“Sports themselves are not political, but they have important political functions. The close connection between sports and national identity takes different forms in different countries at various stages of development, and in China it has special significance.
The phrase ‘a weak country has no sports’ has particularly painful associations for Chinese people [owing to China's nineteenth-century image as 'The sick man of Asia'-Translator.]. For sports to keep pace with the general progress of a nation is not only right and proper in itself but serves as an inspiration to the people; as inspiration it extends beyond the domain of sports to heighten national confidence, pride, and cohesion in a broader sense… [this is why] we shall continue to rely on the approach of centralized command.
It is one of our fine traditions, it sums up our efficient model, and it works to bring our people together and to get them moving. Our position on the ‘whole nation system’ is clear: we will retain it and we will continue to perfect it (LX*, p. 253).”
-Liu Peng, director of the State General Administration of Sports of China
The 2010 Nobel Peace Prize winner, Liu Xiaobo, in his essay The Communist Party’s ‘Olympic Gold Medal Syndrome’ within the newly released collection of works “No Enemies, No Hatred” gives a scathing review of how China’s centralized government system twists sports into a tool of propaganda and nationalism.
Many of the issues Xiaobo brings up regarding the staging of the Beijing Olympics of 2008 can be directly applied to the surfing events staged on Hainan Island. The most salient being the handpicking of staff, security personnel, and volunteers working the event. Xiaobo discusses how there is a multistage screening process that sorts the individuals that “envelop foreign reporters and tourists in comfort and amiability, offering them VIP treatment and charming smiles, reducing friction to a minimum (LX* p. 252).”
Additionally, Xiaobo discusses the media guidelines of “zero criticism” when speaking of itself and “only praise” in selecting material from foreign media and emphasizes that the massive shows that garner a wealth of praise from attendees and participants are paid for by “mandating that taxpayers foot the bill (LX* p.252, 250).”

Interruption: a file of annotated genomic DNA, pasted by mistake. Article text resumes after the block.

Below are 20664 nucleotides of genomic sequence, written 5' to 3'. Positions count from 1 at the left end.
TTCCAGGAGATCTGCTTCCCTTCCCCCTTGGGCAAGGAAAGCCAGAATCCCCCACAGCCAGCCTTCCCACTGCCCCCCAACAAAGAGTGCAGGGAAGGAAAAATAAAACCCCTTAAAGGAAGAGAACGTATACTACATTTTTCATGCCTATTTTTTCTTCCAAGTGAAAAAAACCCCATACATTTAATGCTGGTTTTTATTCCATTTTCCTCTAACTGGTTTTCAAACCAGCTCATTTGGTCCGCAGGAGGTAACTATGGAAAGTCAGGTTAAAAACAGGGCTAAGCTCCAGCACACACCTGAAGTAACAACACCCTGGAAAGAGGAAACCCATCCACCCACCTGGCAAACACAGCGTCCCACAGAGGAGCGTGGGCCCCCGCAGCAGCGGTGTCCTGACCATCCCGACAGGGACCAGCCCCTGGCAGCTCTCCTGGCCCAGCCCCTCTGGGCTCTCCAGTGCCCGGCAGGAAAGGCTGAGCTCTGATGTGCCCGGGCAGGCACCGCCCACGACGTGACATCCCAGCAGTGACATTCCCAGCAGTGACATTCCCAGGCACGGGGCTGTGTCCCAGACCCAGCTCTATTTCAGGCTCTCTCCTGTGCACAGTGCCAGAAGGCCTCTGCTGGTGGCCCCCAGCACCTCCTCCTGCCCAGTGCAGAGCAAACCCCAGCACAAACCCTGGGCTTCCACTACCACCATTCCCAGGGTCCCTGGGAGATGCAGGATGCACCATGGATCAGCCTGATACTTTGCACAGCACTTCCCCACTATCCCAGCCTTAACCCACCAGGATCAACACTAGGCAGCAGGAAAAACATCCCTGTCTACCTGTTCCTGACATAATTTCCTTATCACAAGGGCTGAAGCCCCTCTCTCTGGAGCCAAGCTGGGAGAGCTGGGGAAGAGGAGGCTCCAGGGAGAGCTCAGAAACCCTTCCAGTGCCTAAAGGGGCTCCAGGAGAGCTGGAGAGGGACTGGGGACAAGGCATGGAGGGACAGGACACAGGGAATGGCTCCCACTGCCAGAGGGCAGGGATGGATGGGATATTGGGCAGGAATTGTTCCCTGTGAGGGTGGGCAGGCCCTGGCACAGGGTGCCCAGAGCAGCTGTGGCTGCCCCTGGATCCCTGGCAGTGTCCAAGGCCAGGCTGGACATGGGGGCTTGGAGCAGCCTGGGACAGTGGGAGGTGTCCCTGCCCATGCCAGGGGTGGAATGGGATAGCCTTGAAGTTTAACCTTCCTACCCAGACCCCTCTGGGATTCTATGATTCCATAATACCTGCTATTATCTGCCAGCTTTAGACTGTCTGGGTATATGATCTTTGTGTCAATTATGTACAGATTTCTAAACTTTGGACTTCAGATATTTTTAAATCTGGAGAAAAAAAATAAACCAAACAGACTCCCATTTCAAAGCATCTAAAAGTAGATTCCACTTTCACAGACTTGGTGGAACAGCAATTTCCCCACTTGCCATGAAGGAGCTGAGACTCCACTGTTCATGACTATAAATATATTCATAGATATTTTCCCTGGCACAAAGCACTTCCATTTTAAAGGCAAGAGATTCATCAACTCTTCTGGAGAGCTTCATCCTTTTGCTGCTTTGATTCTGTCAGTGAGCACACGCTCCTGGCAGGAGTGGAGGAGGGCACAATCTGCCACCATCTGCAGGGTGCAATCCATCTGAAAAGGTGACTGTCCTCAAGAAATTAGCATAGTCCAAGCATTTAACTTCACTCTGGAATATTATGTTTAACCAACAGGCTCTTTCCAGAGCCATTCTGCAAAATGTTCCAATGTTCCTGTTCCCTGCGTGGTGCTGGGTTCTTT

There are four crises pointed out in this essay, with examples, that specifically speak to the consequences of China’s obsession with sports on a global level (LX* pp.249-253):
1. Sports in China is divided into two groups. This system “creates a heaven for elite athletes and a hell for ordinary athletes.”
2. The obsession with achieving at the highest levels comes at the cost of athletes paying “enormous prices in personal dignity and in normal human relations.”
3. Everything else is pushed out of the way when it comes to international sporting events. The planning, the building, the staffing… since it is of “national interest” all resources may be commandeered.
4. The worst of these is that the forces blocking reform are strengthened. When China’s central government can use an event to tout its modernity, its ability to accommodate, without incident, international events of prestige, and can use the praises of participants to broadcast its success, this serves “to delay the reform of a rotten system, and indeed [has] helped it to gain strength that might keep it going longer than it otherwise would.”
Rather than promoting the excellence of the performance of the athletes, rather than extolling human values or even the spirit of the sport, the events are used to promote a narrow nationalism that the central government uses to prop up its legitimacy and present a falsified face.
Xiaobo, throughout his collection of essays, offers striking, multi-faceted examples illustrating how China is invested in retaining the legitimacy of its authority, both internally and globally. Everything it does revolves around this. While the centralized government is not using the same means as past authoritarian regimes in the area through using its military might, they are using keen economic strategies (buying business and government allies within and outside its boundaries) and nurturing a sometimes violent sentiment of nationalism.
These strategies are receiving a push-back from the masses spurred by and made possibly through the internet. The reforms are from the bottom-up and carry the weight of grave consequences (accusations of subversion of power, prison for words, disappearing, beatings…). Yet people are still rising up, voicing dissent… just as people are rising up across the globe, and in the US itself, against the power elites in their own governments.